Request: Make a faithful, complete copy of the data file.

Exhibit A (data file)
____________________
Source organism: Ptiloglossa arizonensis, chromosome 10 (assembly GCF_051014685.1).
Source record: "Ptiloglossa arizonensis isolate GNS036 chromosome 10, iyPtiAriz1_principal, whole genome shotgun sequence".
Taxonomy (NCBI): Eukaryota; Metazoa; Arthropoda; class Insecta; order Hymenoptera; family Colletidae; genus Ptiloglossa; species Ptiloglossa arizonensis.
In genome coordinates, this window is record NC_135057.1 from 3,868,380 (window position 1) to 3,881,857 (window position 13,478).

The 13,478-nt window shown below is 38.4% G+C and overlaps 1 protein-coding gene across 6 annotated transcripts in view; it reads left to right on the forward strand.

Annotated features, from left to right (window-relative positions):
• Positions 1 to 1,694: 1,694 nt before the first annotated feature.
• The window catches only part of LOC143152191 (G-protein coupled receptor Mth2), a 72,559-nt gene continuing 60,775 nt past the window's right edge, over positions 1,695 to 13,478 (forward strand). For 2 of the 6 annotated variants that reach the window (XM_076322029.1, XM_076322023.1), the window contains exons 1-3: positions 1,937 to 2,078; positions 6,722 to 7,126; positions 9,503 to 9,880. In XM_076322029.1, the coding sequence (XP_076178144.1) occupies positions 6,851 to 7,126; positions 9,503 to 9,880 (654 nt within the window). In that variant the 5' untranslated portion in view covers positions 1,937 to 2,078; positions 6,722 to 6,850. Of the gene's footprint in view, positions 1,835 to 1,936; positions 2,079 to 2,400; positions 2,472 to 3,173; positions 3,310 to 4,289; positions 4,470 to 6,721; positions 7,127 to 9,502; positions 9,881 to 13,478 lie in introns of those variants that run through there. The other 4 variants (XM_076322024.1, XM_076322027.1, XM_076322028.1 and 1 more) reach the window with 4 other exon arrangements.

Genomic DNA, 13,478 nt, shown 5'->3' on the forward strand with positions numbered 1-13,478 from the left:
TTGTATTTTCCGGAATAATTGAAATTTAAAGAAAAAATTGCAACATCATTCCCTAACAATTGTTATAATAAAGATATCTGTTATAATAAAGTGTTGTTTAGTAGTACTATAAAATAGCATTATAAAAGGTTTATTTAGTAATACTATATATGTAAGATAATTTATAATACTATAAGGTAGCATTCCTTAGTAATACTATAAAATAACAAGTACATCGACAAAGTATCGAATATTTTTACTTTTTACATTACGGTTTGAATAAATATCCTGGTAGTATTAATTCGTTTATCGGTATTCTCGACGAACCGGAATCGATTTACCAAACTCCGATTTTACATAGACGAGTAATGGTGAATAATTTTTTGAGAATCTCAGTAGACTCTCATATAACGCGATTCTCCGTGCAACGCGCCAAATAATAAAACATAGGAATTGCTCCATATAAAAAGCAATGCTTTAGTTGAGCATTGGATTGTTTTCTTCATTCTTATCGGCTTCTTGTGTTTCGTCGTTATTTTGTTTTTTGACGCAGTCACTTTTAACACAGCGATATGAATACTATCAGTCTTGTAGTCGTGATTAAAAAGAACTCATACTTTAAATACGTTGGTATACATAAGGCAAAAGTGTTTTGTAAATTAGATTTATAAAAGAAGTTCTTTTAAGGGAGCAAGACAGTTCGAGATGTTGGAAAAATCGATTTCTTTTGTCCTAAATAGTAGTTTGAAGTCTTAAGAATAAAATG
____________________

Source organism: Ptiloglossa arizonensis, chromosome 10 (assembly GCF_051014685.1).
Source record: "Ptiloglossa arizonensis isolate GNS036 chromosome 10, iyPtiAriz1_principal, whole genome shotgun sequence".
Taxonomy (NCBI): Eukaryota; Metazoa; Arthropoda; class Insecta; order Hymenoptera; family Colletidae; genus Ptiloglossa; species Ptiloglossa arizonensis.
In genome coordinates, this window is record NC_135057.1 from 3,868,380 (window position 1) to 3,881,857 (window position 13,478).

The 13,478-nt window shown below is 38.4% G+C and overlaps 1 protein-coding gene across 6 annotated transcripts in view; it reads left to right on the forward strand.

Annotated features, from left to right (window-relative positions):
• Positions 1 to 1,694: 1,694 nt before the first annotated feature.
• The window catches only part of LOC143152191 (G-protein coupled receptor Mth2), a 72,559-nt gene continuing 60,775 nt past the window's right edge, over positions 1,695 to 13,478 (forward strand). For 2 of the 6 annotated variants that reach the window (XM_076322029.1, XM_076322023.1), the window contains exons 1-3: positions 1,937 to 2,078; positions 6,722 to 7,126; positions 9,503 to 9,880. In XM_076322029.1, the coding sequence (XP_076178144.1) occupies positions 6,851 to 7,126; positions 9,503 to 9,880 (654 nt within the window). In that variant the 5' untranslated portion in view covers positions 1,937 to 2,078; positions 6,722 to 6,850. Of the gene's footprint in view, positions 1,835 to 1,936; positions 2,079 to 2,400; positions 2,472 to 3,173; positions 3,310 to 4,289; positions 4,470 to 6,721; positions 7,127 to 9,502; positions 9,881 to 13,478 lie in introns of those variants that run through there. The other 4 variants (XM_076322024.1, XM_076322027.1, XM_076322028.1 and 1 more) reach the window with 4 other exon arrangements.

Genomic DNA, 13,478 nt, shown 5'->3' on the forward strand with positions numbered 1-13,478 from the left:
TTGTATTTTCCGGAATAATTGAAATTTAAAGAAAAAATTGCAACATCATTCCCTAACAATTGTTATAATAAAGATATCTGTTATAATAAAGTGTTGTTTAGTAGTACTATAAAATAGCATTATAAAAGGTTTATTTAGTAATACTATATATGTAAGATAATTTATAATACTATAAGGTAGCATTCCTTAGTAATACTATAAAATAACAAGTACATCGACAAAGTATCGAATATTTTTACTTTTTACATTACGGTTTGAATAAATATCCTGGTAGTATTAATTCGTTTATCGGTATTCTCGACGAACCGGAATCGATTTACCAAACTCCGATTTTACATAGACGAGTAATGGTGAATAATTTTTTGAGAATCTCAGTAGACTCTCATATAACGCGATTCTCCGTGCAACGCGCCAAATAATAAAACATAGGAATTGCTCCATATAAAAAGCAATGCTTTAGTTGAGCATTGGATTGTTTTCTTCATTCTTATCGGCTTCTTGTGTTTCGTCGTTATTTTGTTTTTTGACGCAGTCACTTTTAACACAGCGATATGAATACTATCAGTCTTGTAGTCGTGATTAAAAAGAACTCATACTTTAAATACGTTGGTATACATAAGGCAAAAGTGTTTTGTAAATTAGATTTATAAAAGAAGTTCTTTTAAGGGAGCAAGACAGTTCGAGATGTTGGAAAAATCGATTTCTTTTGTCCTAAATAGTAGTTTGAAGTCTTAAGAATAAAATG